The New Today


Restoration of the public library

As the Transformational Agenda gathers momentum, it is important that a critical, although neglected part of our Social Infrastructure be given the recognition and special attention it deserves.

The root of the word “library” from the latin – liber means both “book” and “free”; libraries therefore, as Eric Klinenberg in his engaging discourse titled – “Palaces for the People” describes: “are the kind of places where ordinary people with different background, passions and interest can take part in a living democratic culture”.

“They are the kind of places where the public, private and philanthropic sectors can work together to reach for something higher than the bottom line”; that was self-evident prior to its closure, which then functioned as a Community Centre and a house of refuge-for students, whose homes and surroundings do not provide the after-school environment (the Social Infrastructure) for learning.

The public library building was constructed in the late 18th century as a warehouse and merchant office on the Carenage, in an elegant Georgian style of architecture – with civic proportions.

The upper floor of the building first came into use as a library in 1892 and the services were expanded in 1985 with funding from European Union in the sum of EC$750,000 – when the entire building was converted into serving the public, and renamed “the Sheila Buckmire Memorial Library” in honor of the longest serving Librarian.

Because of the lack of maintenance, the structure was declared by the then Ministry of Education/Health – to be unfit for occupancy and has been closed since July 2011 to the present (2023), with all our invaluable historical and archival material left unattended over this period of time.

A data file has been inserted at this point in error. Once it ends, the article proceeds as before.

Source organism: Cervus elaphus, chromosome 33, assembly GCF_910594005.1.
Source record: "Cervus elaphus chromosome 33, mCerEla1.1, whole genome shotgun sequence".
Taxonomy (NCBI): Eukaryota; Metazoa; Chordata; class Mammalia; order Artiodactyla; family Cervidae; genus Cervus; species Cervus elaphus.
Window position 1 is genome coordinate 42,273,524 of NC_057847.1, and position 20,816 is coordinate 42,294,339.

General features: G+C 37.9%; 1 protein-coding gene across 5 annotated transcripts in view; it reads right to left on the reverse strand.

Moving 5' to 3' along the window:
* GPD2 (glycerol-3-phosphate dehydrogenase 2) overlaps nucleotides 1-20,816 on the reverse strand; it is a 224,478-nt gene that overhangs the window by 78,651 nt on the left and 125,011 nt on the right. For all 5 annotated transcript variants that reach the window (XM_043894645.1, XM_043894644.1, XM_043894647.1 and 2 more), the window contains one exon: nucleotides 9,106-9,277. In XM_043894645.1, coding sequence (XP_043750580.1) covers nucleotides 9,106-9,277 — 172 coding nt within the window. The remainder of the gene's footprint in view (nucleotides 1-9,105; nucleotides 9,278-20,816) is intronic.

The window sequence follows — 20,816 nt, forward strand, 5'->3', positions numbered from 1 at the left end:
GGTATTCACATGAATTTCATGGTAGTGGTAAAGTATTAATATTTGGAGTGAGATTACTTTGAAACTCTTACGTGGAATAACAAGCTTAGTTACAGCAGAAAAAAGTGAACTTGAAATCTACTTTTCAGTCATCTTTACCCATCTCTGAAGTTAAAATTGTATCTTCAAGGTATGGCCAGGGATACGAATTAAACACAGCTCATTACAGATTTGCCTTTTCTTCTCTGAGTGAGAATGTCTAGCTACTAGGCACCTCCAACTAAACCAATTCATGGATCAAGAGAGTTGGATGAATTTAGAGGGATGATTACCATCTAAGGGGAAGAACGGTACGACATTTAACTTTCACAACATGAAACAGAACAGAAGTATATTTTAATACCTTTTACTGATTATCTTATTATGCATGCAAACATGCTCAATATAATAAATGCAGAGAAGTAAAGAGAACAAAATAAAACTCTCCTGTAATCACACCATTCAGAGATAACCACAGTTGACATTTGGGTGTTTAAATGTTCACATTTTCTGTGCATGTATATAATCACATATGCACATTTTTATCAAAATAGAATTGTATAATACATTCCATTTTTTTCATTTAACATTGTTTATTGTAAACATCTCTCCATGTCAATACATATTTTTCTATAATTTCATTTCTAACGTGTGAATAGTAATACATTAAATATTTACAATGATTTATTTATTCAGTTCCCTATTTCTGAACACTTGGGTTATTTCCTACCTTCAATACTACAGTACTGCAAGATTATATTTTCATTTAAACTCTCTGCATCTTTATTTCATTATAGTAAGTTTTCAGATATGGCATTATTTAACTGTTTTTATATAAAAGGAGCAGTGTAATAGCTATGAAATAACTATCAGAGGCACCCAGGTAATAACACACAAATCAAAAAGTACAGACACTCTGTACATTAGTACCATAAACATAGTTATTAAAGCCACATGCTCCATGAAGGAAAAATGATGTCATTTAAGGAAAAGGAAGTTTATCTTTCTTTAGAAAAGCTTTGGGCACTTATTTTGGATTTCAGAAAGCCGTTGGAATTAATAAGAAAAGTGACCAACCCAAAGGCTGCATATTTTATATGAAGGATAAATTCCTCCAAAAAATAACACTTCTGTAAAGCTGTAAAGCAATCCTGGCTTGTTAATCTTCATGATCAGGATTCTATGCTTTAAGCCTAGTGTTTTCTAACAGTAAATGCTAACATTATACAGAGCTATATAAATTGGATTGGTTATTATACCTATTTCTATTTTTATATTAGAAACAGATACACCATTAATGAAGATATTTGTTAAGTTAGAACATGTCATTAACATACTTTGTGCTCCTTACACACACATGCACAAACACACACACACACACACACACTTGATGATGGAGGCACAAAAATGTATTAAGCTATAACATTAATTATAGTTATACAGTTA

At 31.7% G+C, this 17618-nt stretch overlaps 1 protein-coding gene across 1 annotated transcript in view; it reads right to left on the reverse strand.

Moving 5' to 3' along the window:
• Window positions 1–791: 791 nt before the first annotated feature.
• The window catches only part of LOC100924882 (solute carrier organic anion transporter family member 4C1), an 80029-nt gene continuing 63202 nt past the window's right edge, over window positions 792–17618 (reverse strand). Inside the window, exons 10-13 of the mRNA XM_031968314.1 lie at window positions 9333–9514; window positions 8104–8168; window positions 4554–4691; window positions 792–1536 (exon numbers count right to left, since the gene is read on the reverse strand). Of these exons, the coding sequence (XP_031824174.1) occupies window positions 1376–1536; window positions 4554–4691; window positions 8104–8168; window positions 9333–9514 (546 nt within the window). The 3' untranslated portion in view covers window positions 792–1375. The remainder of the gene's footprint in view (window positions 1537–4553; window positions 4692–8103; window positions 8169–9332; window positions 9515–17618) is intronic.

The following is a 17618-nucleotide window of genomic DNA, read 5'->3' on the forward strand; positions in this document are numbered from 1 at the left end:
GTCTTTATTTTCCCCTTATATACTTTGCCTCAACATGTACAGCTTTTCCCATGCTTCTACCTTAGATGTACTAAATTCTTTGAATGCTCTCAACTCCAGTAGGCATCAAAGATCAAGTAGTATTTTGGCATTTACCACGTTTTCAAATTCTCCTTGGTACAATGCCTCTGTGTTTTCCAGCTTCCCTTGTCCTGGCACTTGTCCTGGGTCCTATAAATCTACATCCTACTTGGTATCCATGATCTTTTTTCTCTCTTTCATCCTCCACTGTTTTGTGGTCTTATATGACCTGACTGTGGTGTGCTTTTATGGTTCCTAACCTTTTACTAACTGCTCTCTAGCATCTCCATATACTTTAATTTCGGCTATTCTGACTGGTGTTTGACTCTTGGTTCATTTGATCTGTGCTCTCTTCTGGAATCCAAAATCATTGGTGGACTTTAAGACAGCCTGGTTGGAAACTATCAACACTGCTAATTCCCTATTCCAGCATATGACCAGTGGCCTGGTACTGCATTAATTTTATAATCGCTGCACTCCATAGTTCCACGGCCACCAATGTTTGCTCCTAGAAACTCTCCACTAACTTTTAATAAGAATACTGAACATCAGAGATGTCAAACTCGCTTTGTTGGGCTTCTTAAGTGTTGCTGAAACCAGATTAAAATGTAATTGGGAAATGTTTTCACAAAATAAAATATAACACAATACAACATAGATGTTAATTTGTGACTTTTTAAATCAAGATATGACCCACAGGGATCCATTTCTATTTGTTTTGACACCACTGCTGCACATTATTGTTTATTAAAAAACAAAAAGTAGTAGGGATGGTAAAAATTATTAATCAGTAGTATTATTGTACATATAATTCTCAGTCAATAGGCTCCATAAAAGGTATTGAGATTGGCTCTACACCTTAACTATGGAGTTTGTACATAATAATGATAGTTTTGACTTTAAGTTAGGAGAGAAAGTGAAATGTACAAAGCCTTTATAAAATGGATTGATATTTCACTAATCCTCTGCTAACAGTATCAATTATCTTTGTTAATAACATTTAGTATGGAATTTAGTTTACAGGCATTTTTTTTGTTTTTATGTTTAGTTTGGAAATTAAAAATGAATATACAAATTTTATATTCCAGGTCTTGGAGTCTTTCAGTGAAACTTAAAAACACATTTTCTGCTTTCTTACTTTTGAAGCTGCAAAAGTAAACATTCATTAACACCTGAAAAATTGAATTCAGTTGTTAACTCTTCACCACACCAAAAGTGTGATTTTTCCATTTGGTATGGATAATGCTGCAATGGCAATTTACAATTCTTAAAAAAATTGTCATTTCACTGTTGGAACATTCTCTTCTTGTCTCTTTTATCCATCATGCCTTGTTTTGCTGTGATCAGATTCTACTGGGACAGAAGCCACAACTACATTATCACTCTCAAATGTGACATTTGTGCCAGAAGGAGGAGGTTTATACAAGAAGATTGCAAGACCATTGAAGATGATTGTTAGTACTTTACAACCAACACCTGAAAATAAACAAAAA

The recent announcement by the government to begin the restoration process is therefore commendable and long overdue.

The Willie Redhead Foundation is hopeful that a copy of the Technical Report prepared by the foundation in 2013, which was recently given to the Hon. Dennis Cornwall – Minister for Infrastructure, would be of some assistance in its successful implementation.

The current thinking is that the restoration – both in its original form and as a 21st century project, would consider converting the facility into a resource centre with a digital component. Au passant – the tWRF Technical Report of 2013 and up to the present has discovered no evidence of seepage from the sea on the Ground Floor and dampness on the external walls as touted by the naysayers.

The Grenadian public anticipates that the restoration of the public library building would be the first of our decaying historic buildings and sites not only in St. George’s but also in the country as a whole and that the Ministry of Culture and the Grenada Tourism Authority would be at the Vanguard in bringing to the fore the economic and cultural benefits that could be derived from such a constructive initiative.

In this regard the current restoration of Fort George is worthy of high commendation, although the questionable matter as to whether the workers of the local sub-contractor(s) are trained operatives in the authentic restoration heritage structures – which are causing some concern to heritage organisations.

The foundation also looks with eager anticipation to the restoration of our former parliament building – the architectural gem of Urban St. George – YORK HOUSE; before the remaining fragile outer walls which is the last testament of this built heritage – begins to totter, then takes the fall in similar manner as the Awning and Balcony which once adorned the building at the corner of Granby and Halifax Streets, as our history and culture in brick and stone is denied to posterity; becoming a people without roots, and consequently without an identity.

Willie Redhead Foundation